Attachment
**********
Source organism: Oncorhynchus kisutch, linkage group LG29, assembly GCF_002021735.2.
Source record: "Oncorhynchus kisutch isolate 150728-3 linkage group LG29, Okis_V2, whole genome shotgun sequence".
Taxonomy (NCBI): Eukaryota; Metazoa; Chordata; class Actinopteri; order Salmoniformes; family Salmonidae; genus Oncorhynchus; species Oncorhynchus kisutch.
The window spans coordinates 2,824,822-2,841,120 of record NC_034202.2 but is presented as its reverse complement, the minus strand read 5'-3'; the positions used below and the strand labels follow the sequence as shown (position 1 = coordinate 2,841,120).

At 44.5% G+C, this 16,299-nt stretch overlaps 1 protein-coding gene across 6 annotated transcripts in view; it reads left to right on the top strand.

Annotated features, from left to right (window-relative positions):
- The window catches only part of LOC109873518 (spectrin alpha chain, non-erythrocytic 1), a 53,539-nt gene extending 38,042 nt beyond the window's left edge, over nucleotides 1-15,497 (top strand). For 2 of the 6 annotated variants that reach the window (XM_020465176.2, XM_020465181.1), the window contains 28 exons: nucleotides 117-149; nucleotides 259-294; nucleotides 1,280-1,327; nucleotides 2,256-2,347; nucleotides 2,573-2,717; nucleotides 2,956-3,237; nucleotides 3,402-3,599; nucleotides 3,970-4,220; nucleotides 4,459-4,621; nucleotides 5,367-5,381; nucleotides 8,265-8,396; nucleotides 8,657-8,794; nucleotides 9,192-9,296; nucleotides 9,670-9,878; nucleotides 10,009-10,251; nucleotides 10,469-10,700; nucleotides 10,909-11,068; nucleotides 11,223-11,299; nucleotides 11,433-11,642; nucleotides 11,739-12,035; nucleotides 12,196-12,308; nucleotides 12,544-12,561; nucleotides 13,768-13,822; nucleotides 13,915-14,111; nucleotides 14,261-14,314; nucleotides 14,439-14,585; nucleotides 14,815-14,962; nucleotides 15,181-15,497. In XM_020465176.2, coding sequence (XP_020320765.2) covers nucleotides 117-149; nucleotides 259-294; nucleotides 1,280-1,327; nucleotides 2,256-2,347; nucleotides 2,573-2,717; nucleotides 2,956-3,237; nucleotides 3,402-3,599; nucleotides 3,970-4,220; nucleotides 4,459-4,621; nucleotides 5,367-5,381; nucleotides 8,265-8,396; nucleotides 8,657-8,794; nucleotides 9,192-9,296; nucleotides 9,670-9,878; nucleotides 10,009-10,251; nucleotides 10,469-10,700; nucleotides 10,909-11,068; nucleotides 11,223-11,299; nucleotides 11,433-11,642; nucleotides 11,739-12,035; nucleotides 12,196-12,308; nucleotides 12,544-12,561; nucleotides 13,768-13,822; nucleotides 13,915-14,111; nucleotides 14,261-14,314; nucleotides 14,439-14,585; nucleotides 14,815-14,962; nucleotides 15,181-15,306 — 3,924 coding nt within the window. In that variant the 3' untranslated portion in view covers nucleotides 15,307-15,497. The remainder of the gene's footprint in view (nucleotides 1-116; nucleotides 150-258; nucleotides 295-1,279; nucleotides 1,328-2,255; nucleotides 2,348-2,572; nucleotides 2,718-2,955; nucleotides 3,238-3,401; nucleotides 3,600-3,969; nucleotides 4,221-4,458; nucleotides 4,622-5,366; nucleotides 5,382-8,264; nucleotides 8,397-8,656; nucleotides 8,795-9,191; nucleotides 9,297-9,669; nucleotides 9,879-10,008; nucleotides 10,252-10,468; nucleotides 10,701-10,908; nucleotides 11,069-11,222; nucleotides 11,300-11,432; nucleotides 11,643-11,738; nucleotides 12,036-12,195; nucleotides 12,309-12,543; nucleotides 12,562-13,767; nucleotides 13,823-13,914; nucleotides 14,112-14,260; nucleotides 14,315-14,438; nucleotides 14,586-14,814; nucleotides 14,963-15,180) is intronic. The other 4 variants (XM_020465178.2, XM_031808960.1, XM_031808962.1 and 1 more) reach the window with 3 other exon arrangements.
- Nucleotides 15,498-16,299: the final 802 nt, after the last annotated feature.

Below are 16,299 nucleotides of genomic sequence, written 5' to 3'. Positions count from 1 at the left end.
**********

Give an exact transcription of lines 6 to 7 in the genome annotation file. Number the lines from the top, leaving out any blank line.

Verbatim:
Annotated features, from left to right (window-relative positions):
- The window catches only part of LOC109873518 (spectrin alpha chain, non-erythrocytic 1), a 53,539-nt gene extending 38,042 nt beyond the window's left edge, over nucleotides 1-15,497 (top strand). For 2 of the 6 annotated variants that reach the window (XM_020465176.2, XM_020465181.1), the window contains 28 exons: nucleotides 117-149; nucleotides 259-294; nucleotides 1,280-1,327; nucleotides 2,256-2,347; nucleotides 2,573-2,717; nucleotides 2,956-3,237; nucleotides 3,402-3,599; nucleotides 3,970-4,220; nucleotides 4,459-4,621; nucleotides 5,367-5,381; nucleotides 8,265-8,396; nucleotides 8,657-8,794; nucleotides 9,192-9,296; nucleotides 9,670-9,878; nucleotides 10,009-10,251; nucleotides 10,469-10,700; nucleotides 10,909-11,068; nucleotides 11,223-11,299; nucleotides 11,433-11,642; nucleotides 11,739-12,035; nucleotides 12,196-12,308; nucleotides 12,544-12,561; nucleotides 13,768-13,822; nucleotides 13,915-14,111; nucleotides 14,261-14,314; nucleotides 14,439-14,585; nucleotides 14,815-14,962; nucleotides 15,181-15,497. In XM_020465176.2, coding sequence (XP_020320765.2) covers nucleotides 117-149; nucleotides 259-294; nucleotides 1,280-1,327; nucleotides 2,256-2,347; nucleotides 2,573-2,717; nucleotides 2,956-3,237; nucleotides 3,402-3,599; nucleotides 3,970-4,220; nucleotides 4,459-4,621; nucleotides 5,367-5,381; nucleotides 8,265-8,396; nucleotides 8,657-8,794; nucleotides 9,192-9,296; nucleotides 9,670-9,878; nucleotides 10,009-10,251; nucleotides 10,469-10,700; nucleotides 10,909-11,068; nucleotides 11,223-11,299; nucleotides 11,433-11,642; nucleotides 11,739-12,035; nucleotides 12,196-12,308; nucleotides 12,544-12,561; nucleotides 13,768-13,822; nucleotides 13,915-14,111; nucleotides 14,261-14,314; nucleotides 14,439-14,585; nucleotides 14,815-14,962; nucleotides 15,181-15,306 — 3,924 coding nt within the window. In that variant the 3' untranslated portion in view covers nucleotides 15,307-15,497. The remainder of the gene's footprint in view (nucleotides 1-116; nucleotides 150-258; nucleotides 295-1,279; nucleotides 1,328-2,255; nucleotides 2,348-2,572; nucleotides 2,718-2,955; nucleotides 3,238-3,401; nucleotides 3,600-3,969; nucleotides 4,221-4,458; nucleotides 4,622-5,366; nucleotides 5,382-8,264; nucleotides 8,397-8,656; nucleotides 8,795-9,191; nucleotides 9,297-9,669; nucleotides 9,879-10,008; nucleotides 10,252-10,468; nucleotides 10,701-10,908; nucleotides 11,069-11,222; nucleotides 11,300-11,432; nucleotides 11,643-11,738; nucleotides 12,036-12,195; nucleotides 12,309-12,543; nucleotides 12,562-13,767; nucleotides 13,823-13,914; nucleotides 14,112-14,260; nucleotides 14,315-14,438; nucleotides 14,586-14,814; nucleotides 14,963-15,180) is intronic. The other 4 variants (XM_020465178.2, XM_031808960.1, XM_031808962.1 and 1 more) reach the window with 3 other exon arrangements.